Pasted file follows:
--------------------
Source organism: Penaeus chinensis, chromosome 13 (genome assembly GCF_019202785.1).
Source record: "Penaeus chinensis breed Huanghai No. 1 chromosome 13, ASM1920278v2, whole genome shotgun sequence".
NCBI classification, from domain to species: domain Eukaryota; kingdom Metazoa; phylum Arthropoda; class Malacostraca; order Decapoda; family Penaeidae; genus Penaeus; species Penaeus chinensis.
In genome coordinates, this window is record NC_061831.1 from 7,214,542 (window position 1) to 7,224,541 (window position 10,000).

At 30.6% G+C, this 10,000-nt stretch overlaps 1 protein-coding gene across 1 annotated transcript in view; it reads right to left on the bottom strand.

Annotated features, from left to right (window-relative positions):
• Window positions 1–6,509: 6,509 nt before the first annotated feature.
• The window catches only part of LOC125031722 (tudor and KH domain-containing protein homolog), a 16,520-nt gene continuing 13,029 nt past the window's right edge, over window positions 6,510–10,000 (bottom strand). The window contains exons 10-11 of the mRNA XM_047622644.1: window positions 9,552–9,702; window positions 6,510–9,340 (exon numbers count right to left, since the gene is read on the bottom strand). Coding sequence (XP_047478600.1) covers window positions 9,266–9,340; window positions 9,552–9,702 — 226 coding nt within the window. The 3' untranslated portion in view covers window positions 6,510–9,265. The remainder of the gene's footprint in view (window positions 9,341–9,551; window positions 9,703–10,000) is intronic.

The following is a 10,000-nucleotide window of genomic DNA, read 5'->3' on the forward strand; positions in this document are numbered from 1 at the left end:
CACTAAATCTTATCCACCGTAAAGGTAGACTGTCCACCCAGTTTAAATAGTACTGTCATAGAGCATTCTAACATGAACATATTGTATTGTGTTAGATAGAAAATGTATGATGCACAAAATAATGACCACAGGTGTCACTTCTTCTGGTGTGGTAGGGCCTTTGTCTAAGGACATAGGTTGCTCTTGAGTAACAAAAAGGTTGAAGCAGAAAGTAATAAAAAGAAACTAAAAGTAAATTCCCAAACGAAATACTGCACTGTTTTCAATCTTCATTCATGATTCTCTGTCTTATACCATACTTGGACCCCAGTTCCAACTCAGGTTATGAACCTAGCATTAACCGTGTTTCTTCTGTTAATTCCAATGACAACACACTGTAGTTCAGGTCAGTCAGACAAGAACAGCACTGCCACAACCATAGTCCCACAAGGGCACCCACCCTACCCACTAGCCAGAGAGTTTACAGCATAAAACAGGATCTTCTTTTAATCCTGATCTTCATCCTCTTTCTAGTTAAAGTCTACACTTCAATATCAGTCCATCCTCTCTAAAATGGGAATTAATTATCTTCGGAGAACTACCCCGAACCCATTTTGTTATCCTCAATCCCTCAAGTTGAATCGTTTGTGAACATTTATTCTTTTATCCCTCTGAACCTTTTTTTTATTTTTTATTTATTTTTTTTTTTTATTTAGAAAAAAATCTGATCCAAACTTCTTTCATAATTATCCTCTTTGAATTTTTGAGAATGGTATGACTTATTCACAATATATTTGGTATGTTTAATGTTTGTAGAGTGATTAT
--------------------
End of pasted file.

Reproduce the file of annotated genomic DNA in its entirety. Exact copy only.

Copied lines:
Source organism: Penaeus chinensis, chromosome 13 (genome assembly GCF_019202785.1).
Source record: "Penaeus chinensis breed Huanghai No. 1 chromosome 13, ASM1920278v2, whole genome shotgun sequence".
NCBI classification, from domain to species: domain Eukaryota; kingdom Metazoa; phylum Arthropoda; class Malacostraca; order Decapoda; family Penaeidae; genus Penaeus; species Penaeus chinensis.
In genome coordinates, this window is record NC_061831.1 from 7,214,542 (window position 1) to 7,224,541 (window position 10,000).

At 30.6% G+C, this 10,000-nt stretch overlaps 1 protein-coding gene across 1 annotated transcript in view; it reads right to left on the bottom strand.

Annotated features, from left to right (window-relative positions):
• Window positions 1–6,509: 6,509 nt before the first annotated feature.
• The window catches only part of LOC125031722 (tudor and KH domain-containing protein homolog), a 16,520-nt gene continuing 13,029 nt past the window's right edge, over window positions 6,510–10,000 (bottom strand). The window contains exons 10-11 of the mRNA XM_047622644.1: window positions 9,552–9,702; window positions 6,510–9,340 (exon numbers count right to left, since the gene is read on the bottom strand). Coding sequence (XP_047478600.1) covers window positions 9,266–9,340; window positions 9,552–9,702 — 226 coding nt within the window. The 3' untranslated portion in view covers window positions 6,510–9,265. The remainder of the gene's footprint in view (window positions 9,341–9,551; window positions 9,703–10,000) is intronic.

The following is a 10,000-nucleotide window of genomic DNA, read 5'->3' on the forward strand; positions in this document are numbered from 1 at the left end:
CACTAAATCTTATCCACCGTAAAGGTAGACTGTCCACCCAGTTTAAATAGTACTGTCATAGAGCATTCTAACATGAACATATTGTATTGTGTTAGATAGAAAATGTATGATGCACAAAATAATGACCACAGGTGTCACTTCTTCTGGTGTGGTAGGGCCTTTGTCTAAGGACATAGGTTGCTCTTGAGTAACAAAAAGGTTGAAGCAGAAAGTAATAAAAAGAAACTAAAAGTAAATTCCCAAACGAAATACTGCACTGTTTTCAATCTTCATTCATGATTCTCTGTCTTATACCATACTTGGACCCCAGTTCCAACTCAGGTTATGAACCTAGCATTAACCGTGTTTCTTCTGTTAATTCCAATGACAACACACTGTAGTTCAGGTCAGTCAGACAAGAACAGCACTGCCACAACCATAGTCCCACAAGGGCACCCACCCTACCCACTAGCCAGAGAGTTTACAGCATAAAACAGGATCTTCTTTTAATCCTGATCTTCATCCTCTTTCTAGTTAAAGTCTACACTTCAATATCAGTCCATCCTCTCTAAAATGGGAATTAATTATCTTCGGAGAACTACCCCGAACCCATTTTGTTATCCTCAATCCCTCAAGTTGAATCGTTTGTGAACATTTATTCTTTTATCCCTCTGAACCTTTTTTTTATTTTTTATTTATTTTTTTTTTTTATTTAGAAAAAAATCTGATCCAAACTTCTTTCATAATTATCCTCTTTGAATTTTTGAGAATGGTATGACTTATTCACAATATATTTGGTATGTTTAATGTTTGTAGAGTGATTAT